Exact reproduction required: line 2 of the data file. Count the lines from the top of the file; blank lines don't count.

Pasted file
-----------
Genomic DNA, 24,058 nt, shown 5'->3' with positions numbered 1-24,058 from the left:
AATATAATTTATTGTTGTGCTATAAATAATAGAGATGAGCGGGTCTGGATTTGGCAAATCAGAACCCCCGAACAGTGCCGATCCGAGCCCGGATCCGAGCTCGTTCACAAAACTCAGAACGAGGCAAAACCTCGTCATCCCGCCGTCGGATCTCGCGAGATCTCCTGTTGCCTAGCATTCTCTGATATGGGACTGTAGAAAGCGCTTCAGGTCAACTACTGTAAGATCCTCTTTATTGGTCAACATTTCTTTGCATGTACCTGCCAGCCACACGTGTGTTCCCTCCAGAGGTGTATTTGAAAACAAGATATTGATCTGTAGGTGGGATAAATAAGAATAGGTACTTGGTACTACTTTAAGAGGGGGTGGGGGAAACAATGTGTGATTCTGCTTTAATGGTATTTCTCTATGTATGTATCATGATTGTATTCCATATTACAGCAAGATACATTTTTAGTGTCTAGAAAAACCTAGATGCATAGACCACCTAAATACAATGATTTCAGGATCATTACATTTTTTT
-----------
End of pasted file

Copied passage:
AATATAATTTATTGTTGTGCTATAAATAATAGAGATGAGCGGGTCTGGATTTGGCAAATCAGAACCCCCGAACAGTGCCGATCCGAGCCCGGATCCGAGCTCGTTCACAAAACTCAGAACGAGGCAAAACCTCGTCATCCCGCCGTCGGATCTCGCGAGATCTCCTGTTGCCTAGCATTCTCTGATATGGGACTGTAGAAAGCGCTTCAGGTCAACTACTGTAAGATCCTCTTTATTGGTCAACATTTCTTTGCATGTACCTGCCAGCCACACGTGTGTTCCCTCCAGAGGTGTATTTGAAAACAAGATATTGATCTGTAGGTGGGATAAATAAGAATAGGTACTTGGTACTACTTTAAGAGGGGGTGGGGGAAACAATGTGTGATTCTGCTTTAATGGTATTTCTCTATGTATGTATCATGATTGTATTCCATATTACAGCAAGATACATTTTTAGTGTCTAGAAAAACCTAGATGCATAGACCACCTAAATACAATGATTTCAGGATCATTACATTTTTTT